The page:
Lifestyle Reflection Reuse Shopping

Read A Bunch of Pretty Things I Did Not Buy

Read A Bunch of Pretty Things I Did Not Buy

Like most people, Sarah Lazarovic covets beautiful things. But rather than giving in to her impulse to spend and acquire, Sarah spent a year painting the objects she wanted to buy instead.

Based on a visual essay that was first published on The Hairpin, A Bunch of Pretty Things I Did Not Buy is a beautiful and witty take on the growing “slow shopping” movement. Sarah is a well-known blogger and illustrator, and she writes brilliantly without preaching or guilt-tripping. Whether she’s trying to justify the purchase of yet another particleboard IKEA home furnishing, debating the pros and cons of leg warmers or calculating the per-day usage cost of big-ticket items, Sarah’s poignant musings will resonate with any reader who’s ever been susceptible to an impulse buy.

I began to define my person by what my person wanted.

I see this too in the overstrong association of self with what you like: constructing an identity from your preferred intellectual properties and universes.

[W]e’ve long thought of shopping as frivolous leisure, when in truth it is real work.

Amen! And exercising patience in waiting for the right item — high quality, right price, not too trendy — is excruciating in a world of instant gratification.

(…this dismissal is also because women and shopping are linked in our society, and women are “responsible for” the home…)

Sarah Lazarovic

The buyerarchy of needs:

The Buyerarchy of Needs, adapted from Maslow by Sarah Lazarovic: from bottom to top (most to least), use what you have, borrow, swap, thrift, make, buy

The wanting never goes away altogether, even as you restrict your purchasing: I still lust after items on my wishlist years after adding them. The collector’s urge is strong in me, particularly when it comes to art, one of my exceptions for impulse purchases. I have also found what the author has: that my buying desires have been turned and concentrated on home goods. These I justify as making my house more beautiful and comfortable, my life easier and more efficient — but many are not necessary. (Yet, some are worthwhile: buying a handful of storage crates this year has made my home tidier and nicer to be in.) As with all of life, shopping will be an area of continuous learning and mistakes.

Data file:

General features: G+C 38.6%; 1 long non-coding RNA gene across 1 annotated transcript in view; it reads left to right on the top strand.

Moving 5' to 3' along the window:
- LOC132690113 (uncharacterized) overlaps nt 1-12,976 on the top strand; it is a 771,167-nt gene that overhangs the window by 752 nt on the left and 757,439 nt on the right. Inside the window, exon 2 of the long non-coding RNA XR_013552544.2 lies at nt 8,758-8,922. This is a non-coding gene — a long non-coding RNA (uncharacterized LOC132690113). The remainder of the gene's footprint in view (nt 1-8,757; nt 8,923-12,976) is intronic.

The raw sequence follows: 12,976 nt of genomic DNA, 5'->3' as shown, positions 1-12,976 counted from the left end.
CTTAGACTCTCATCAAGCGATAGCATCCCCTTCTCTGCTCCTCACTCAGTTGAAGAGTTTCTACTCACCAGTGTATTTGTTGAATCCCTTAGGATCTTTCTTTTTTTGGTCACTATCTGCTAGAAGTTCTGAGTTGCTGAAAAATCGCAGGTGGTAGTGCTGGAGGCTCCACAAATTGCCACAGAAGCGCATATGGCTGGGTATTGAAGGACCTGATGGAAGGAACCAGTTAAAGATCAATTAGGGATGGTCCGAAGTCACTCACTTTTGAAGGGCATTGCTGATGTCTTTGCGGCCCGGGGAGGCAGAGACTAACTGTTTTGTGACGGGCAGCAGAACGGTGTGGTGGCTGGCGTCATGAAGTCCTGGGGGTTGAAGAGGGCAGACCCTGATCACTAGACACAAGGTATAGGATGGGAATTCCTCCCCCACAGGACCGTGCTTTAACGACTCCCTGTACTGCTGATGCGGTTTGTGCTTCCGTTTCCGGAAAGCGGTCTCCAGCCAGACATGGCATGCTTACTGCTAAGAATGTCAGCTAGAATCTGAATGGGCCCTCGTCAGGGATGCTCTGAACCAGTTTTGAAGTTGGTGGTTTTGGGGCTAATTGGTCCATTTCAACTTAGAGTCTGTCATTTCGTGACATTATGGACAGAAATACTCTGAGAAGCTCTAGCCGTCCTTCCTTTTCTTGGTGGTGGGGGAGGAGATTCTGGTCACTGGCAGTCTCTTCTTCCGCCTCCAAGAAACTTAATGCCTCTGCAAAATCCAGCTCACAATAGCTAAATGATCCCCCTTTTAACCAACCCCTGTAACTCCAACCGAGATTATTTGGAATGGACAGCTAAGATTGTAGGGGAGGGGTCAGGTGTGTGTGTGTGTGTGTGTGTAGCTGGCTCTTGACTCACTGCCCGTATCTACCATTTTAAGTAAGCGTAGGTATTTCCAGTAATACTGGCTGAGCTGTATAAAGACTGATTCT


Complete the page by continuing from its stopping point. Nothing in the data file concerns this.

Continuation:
Lifestyle Resources and Reference

Quitting Amazon

Bookmarked Escaping The Amazon – //Jason Burk (

TL;DR I am reducing most, if not all, reliance on Amazon and their services by end of 2021. This is not going to be easy. Maybe this can help

Alternatives to Amazon and Amazon owned companies.



Society The Internet

You can’t unknow

Quoted seeking oblivion on youtube by Nicole Linh Anderson (All I Care About This Week)

the bliss of ignorance

I exist in a life where everything means something. The most benign choices are a statement: either a symbol of righteousness or evidence of my own ethical oversight. I feel so ensnared by my own self-awareness, the tangle of privileges and injustices that shift and tighten with every move I make, every swipe of my credit card, everything I do and do not say. Once you know, you can’t unknow.

Everything on the internet is loaded, every decision a trap. Every choice must be weighed against an intensive, and often conflicting ethical rubric.


Environment Future Building

The Conundrum of “Ethical Consumption”

Bookmarked The Twilight of the Ethical Consumer | Atmos (

We must not mistake Ethical Consumption—a private act—for political power or organized, collective social change that benefits everyone.

The pandemic finally forced me to confront the failures of three decades of this market-driven approach to change. I have started to wonder not only if Ethical Consumerism is ineffective, but also, whether it’s actually getting people killed and driving our planet to ruin,  and why we continue to throw our power away on ethical shopping.

Even though it’s mostly progressives who identify as Ethical Consumers, as Teachout illuminates, making change through the way we shop is ultimately a right-wing idea. We’ve fully embraced the neoliberal system and worldview that change should happen through the marketplace.

But where we get ourselves into trouble is in viewing shopping as a moral act—and viewing shopping at a cheap chainstore that has poor business practices as an immoral one. Consumption is an economic imperative (there’s no escaping it under capitalism), and it is fundamentally determined by our income. Unless we believe that rich people, who can afford more ethical products, are somehow more ethical than the rest of us, we must confront that it’s unacceptable and arguably deeply unethical itself to ever tie human “goodness” to what we buy.

— Elizabeth L. Cline

Lately have been thinking a lot about how we try to make ourselves feel better and get better outcomes for ourselves through our consumer choices — from “ethical consumption” to rich white parents sending their kids to private school instead of the public school.

We put our own feelings first instead of advocating for change for everyone, which is harder. And when we feel good about the consumer choices we’ve made, we feel less urgency to push for systemic change. My privilege is buying my complacency with the system.

As someone who’s devoted my whole career to the environment, and leads environmental messaging in my local government, this is a tricky thing to sell, especially in my well-off community.